Scientists have developed a new plant-based coating for food that could replace plastic. The biodegradable coating is environmentally sustainable, but also a public health solution thanks to its antibacterial properties. The product comes in the form of a solution that is sprayed directly onto foods, protecting them from disease-causing microbes and from damage during transportation.

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The findings of the study were published in the Journal of Nature Food on Monday. Philip Demokritou, director of the Nanoscience and Advanced Materials Research Center at Rutgers University and co-author of the study, said that the coating will help get rid of petroleum-based packaging.

Related: Scientists develop biodegradable, antimicrobial food packaging

“We knew we needed to get rid of the petroleum-based food packaging that is out there and replace it with something more sustainable, biodegradable, and non-toxic,” Demokritou said. 

“We asked ourselves, ‘Can we design food packaging with functionality to extend shelf life and reduce food waste while enhancing food safety?’ And what we have come up with is a scalable technology, which enables us to turn biopolymers, which can be derived as part of a circular economy from food waste, into smart fibers that can wrap food directly ” he said.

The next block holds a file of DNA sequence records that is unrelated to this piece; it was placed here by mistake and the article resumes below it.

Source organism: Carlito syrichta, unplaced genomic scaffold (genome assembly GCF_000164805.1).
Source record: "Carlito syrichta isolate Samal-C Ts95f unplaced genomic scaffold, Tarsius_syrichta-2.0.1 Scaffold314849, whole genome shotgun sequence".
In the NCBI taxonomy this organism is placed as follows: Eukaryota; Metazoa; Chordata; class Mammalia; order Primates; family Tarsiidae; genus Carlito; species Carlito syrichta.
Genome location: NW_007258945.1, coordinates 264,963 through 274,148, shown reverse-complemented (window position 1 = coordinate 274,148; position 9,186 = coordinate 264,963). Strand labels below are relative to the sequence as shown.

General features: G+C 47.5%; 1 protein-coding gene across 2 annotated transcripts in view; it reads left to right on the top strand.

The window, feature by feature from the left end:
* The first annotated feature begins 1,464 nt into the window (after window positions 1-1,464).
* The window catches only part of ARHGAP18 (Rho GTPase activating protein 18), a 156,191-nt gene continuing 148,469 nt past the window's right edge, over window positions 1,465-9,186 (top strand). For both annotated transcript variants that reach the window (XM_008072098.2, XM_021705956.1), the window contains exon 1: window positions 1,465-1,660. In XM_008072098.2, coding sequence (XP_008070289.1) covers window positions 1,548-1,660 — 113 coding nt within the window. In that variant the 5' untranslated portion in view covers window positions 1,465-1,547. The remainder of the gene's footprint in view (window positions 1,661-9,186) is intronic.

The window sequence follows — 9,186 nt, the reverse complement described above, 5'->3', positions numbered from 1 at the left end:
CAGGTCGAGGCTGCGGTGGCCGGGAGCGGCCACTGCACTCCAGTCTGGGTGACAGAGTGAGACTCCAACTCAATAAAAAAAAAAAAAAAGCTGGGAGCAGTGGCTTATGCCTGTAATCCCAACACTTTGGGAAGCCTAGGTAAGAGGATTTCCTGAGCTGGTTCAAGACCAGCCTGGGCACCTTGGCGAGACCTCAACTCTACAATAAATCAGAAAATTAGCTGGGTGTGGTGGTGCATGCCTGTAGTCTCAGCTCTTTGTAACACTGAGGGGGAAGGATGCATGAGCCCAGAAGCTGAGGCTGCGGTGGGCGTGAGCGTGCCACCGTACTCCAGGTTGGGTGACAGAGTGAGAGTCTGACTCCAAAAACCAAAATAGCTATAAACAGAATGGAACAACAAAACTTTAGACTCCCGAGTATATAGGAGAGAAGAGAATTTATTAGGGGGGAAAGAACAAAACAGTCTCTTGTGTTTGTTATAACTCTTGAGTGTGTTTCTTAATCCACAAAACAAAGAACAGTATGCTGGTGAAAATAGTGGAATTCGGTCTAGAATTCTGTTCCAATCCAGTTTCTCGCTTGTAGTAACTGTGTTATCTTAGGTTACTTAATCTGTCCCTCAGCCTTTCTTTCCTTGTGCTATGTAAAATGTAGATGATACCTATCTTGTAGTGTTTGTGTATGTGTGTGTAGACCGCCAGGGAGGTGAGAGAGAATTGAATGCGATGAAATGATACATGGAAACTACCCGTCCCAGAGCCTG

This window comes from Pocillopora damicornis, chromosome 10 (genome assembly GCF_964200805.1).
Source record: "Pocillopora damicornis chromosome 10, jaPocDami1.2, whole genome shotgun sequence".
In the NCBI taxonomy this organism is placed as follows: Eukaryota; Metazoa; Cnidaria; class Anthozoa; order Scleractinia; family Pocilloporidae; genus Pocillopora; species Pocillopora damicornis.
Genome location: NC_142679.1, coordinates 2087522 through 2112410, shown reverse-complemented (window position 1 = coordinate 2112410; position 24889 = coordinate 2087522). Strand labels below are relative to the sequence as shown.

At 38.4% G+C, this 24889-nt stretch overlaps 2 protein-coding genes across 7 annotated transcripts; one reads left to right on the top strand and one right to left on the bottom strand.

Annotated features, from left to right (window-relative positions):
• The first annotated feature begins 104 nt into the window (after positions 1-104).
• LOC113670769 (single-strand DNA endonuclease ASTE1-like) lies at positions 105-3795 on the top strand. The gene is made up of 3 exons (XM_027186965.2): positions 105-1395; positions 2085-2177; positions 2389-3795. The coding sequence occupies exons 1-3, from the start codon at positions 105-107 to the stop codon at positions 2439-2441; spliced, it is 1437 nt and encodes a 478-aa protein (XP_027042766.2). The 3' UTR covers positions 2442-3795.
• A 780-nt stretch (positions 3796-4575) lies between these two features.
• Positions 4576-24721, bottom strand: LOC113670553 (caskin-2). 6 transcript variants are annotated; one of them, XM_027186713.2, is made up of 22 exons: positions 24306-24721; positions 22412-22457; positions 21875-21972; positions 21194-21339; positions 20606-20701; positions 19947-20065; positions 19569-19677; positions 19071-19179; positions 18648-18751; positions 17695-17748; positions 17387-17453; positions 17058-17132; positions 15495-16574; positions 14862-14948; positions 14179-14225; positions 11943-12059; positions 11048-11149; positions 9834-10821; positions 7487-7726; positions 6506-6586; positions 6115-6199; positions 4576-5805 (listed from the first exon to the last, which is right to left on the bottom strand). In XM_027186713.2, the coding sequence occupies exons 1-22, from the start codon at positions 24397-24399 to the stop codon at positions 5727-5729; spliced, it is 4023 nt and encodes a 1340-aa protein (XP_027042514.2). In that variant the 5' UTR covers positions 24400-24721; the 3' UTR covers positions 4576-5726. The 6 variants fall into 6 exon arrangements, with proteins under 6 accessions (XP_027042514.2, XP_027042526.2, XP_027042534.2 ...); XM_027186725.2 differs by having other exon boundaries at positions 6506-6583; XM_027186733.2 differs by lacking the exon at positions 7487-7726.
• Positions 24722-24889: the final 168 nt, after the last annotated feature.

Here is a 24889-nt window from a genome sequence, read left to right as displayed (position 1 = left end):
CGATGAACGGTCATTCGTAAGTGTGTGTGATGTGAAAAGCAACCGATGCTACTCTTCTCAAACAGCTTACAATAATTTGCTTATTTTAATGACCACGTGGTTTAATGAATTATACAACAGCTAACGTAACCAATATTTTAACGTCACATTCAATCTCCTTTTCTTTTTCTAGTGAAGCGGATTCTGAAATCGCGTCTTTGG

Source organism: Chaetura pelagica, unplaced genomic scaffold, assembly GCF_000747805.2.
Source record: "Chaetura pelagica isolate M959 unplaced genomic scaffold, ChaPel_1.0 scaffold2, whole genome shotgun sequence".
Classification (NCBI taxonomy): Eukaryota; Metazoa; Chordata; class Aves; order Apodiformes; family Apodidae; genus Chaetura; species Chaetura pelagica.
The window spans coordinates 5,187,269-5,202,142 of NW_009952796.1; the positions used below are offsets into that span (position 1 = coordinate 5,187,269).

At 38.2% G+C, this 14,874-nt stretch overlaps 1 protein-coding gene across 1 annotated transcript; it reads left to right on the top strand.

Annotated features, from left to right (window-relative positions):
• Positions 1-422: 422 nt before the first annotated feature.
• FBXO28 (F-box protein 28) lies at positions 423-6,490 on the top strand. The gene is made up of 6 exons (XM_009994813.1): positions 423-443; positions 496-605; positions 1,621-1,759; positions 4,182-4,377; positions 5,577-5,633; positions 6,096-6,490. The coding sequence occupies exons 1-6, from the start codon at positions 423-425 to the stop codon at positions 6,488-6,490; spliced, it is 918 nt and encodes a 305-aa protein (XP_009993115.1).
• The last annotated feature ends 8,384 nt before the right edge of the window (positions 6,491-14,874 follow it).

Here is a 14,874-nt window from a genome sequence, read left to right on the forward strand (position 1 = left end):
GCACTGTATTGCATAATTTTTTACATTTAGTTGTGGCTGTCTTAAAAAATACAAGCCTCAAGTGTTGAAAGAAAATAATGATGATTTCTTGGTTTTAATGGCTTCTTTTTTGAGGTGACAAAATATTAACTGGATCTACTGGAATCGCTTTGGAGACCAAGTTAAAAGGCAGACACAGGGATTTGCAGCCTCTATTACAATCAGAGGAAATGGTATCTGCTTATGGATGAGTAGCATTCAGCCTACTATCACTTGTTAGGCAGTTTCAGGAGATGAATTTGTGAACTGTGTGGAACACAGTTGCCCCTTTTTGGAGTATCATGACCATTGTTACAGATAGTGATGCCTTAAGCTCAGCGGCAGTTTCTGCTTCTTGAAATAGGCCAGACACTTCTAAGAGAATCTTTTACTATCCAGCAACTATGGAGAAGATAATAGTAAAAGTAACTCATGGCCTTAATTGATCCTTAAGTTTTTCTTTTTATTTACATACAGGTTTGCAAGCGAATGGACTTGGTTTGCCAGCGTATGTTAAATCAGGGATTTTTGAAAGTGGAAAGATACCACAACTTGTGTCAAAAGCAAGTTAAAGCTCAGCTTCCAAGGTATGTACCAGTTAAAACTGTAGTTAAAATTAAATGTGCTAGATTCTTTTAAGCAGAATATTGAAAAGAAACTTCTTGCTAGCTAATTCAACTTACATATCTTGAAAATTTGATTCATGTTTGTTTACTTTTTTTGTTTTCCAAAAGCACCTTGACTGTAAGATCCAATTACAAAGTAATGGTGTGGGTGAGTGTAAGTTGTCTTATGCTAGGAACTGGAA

According to the researchers, the product was developed from common carbohydrates. The technology behind it extracts fiber-based polysaccharides that are naturally occurring in most carbohydrates. The scientists were able to achieve the results by using a heating device that resembles a hair dryer. The scientists then spin the fibers and shrink them and wrap them around any type of food. The product can take any shape or form that’s required.

The beauty of the new packaging material is that once it’s wrapped around the food it remains sturdy, supporting the contents inside from bruising. Further, its antimicrobial properties make it a suitable option for transporting food, containing agents that can fight contaminants such as E. Coli and listeria.

“What we have come up with is a scalable technology, which enables us to turn biopolymers, which can be derived as part of a circular economy from food waste, into smart fibers that can wrap food directly,” Demokritou said.

If the new material is adopted and used on large scale, it will go a long way in helping the world deal with the plastic wrapping menace.

Via Laboratory Equipment, The Hill

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